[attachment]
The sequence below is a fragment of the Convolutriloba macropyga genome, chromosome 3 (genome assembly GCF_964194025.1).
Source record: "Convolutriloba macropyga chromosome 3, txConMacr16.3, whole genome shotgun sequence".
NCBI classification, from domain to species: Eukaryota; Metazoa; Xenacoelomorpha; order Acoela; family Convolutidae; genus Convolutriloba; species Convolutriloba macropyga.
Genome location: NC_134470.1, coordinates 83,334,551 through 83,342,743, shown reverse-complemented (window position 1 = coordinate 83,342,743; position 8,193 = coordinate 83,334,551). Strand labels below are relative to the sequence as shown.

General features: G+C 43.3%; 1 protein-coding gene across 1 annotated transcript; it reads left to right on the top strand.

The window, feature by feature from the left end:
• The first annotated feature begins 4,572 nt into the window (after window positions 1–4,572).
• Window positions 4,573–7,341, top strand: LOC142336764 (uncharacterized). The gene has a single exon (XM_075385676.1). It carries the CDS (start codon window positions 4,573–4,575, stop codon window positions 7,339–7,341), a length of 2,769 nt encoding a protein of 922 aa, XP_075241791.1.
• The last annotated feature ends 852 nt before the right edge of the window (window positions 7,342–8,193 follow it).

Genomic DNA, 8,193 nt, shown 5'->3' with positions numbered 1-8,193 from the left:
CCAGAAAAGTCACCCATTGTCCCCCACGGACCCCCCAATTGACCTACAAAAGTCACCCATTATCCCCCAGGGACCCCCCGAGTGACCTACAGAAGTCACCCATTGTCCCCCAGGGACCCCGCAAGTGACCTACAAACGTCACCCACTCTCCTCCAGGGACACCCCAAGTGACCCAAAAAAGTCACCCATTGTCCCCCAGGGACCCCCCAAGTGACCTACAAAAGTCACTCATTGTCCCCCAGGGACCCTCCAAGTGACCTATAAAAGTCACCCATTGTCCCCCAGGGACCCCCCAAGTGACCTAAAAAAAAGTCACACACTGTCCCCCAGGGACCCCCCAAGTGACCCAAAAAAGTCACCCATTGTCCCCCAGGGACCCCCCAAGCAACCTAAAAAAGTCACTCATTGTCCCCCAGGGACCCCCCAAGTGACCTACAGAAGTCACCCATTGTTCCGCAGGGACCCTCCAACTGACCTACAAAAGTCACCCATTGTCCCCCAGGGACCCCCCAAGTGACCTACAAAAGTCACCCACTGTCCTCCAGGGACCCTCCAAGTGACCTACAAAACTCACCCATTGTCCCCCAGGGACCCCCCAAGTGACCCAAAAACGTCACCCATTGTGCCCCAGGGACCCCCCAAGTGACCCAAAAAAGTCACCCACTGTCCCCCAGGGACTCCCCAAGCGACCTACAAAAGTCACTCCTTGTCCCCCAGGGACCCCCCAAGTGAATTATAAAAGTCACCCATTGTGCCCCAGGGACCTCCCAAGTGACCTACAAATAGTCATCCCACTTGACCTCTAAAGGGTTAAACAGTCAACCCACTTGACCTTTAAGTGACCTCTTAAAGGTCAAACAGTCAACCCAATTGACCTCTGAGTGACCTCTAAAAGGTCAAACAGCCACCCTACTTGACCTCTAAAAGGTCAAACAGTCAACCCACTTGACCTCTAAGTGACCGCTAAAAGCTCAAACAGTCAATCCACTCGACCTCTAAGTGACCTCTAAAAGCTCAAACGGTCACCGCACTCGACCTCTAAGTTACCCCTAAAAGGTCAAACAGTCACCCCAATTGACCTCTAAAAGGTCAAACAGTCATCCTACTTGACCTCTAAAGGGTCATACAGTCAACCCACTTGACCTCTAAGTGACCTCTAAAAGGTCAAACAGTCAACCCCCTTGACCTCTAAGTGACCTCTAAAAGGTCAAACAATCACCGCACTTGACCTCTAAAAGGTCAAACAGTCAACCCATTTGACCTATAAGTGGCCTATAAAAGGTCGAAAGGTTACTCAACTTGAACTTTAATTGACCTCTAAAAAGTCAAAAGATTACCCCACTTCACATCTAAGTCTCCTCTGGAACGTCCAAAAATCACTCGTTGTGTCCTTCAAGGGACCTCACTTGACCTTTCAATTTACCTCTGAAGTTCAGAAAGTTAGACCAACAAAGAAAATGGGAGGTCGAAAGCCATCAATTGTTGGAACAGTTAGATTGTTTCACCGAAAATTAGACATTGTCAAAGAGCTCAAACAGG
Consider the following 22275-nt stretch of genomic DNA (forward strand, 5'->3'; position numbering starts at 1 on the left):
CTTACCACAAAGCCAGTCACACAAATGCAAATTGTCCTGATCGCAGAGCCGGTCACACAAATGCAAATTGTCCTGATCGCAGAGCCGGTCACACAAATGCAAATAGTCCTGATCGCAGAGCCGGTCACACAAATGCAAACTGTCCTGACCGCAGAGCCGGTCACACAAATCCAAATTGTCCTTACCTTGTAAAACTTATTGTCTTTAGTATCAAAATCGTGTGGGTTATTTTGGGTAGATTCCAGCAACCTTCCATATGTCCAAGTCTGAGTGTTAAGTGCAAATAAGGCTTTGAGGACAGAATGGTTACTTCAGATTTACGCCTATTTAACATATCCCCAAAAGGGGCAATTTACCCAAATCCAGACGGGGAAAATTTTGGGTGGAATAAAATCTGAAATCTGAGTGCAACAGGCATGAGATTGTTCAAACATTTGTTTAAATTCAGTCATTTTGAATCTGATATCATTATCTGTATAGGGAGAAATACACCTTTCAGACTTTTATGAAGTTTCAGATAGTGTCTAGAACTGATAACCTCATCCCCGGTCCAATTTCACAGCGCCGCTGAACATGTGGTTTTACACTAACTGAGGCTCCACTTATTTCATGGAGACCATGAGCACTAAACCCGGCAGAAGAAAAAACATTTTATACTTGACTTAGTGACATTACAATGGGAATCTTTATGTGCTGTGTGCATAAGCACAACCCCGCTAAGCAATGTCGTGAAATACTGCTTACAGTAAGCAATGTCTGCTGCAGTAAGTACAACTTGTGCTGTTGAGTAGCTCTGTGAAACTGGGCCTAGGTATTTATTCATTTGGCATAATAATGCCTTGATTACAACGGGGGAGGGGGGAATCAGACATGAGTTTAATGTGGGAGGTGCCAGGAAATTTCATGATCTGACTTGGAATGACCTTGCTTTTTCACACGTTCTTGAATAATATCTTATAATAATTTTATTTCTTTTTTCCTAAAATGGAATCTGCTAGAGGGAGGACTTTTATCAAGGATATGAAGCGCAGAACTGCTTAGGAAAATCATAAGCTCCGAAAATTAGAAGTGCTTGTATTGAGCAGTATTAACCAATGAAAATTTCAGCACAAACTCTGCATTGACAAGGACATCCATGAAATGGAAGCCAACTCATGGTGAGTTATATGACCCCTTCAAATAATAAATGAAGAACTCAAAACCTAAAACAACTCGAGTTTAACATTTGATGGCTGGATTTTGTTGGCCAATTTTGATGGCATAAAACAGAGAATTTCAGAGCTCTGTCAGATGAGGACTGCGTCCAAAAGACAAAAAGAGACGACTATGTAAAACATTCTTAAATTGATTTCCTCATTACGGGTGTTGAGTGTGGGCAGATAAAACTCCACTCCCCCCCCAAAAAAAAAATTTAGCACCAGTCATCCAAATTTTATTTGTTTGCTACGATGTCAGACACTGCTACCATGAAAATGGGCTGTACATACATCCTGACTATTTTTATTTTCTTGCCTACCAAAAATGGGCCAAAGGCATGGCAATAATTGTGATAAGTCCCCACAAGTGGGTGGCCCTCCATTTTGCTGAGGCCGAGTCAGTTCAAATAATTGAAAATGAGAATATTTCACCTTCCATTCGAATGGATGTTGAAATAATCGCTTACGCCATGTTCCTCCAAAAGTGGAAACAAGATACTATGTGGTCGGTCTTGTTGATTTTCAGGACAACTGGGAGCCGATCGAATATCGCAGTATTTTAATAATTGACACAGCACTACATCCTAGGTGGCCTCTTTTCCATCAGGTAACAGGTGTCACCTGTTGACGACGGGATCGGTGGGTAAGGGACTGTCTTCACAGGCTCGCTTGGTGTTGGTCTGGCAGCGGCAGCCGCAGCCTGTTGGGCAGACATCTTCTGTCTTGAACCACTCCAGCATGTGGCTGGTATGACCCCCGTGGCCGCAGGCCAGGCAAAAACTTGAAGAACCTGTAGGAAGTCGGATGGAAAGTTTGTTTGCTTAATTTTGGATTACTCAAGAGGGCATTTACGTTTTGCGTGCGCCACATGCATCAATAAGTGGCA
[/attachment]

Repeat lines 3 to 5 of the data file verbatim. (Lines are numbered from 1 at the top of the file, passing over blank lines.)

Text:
NCBI classification, from domain to species: Eukaryota; Metazoa; Xenacoelomorpha; order Acoela; family Convolutidae; genus Convolutriloba; species Convolutriloba macropyga.
Genome location: NC_134470.1, coordinates 83,334,551 through 83,342,743, shown reverse-complemented (window position 1 = coordinate 83,342,743; position 8,193 = coordinate 83,334,551). Strand labels below are relative to the sequence as shown.

General features: G+C 43.3%; 1 protein-coding gene across 1 annotated transcript; it reads left to right on the top strand.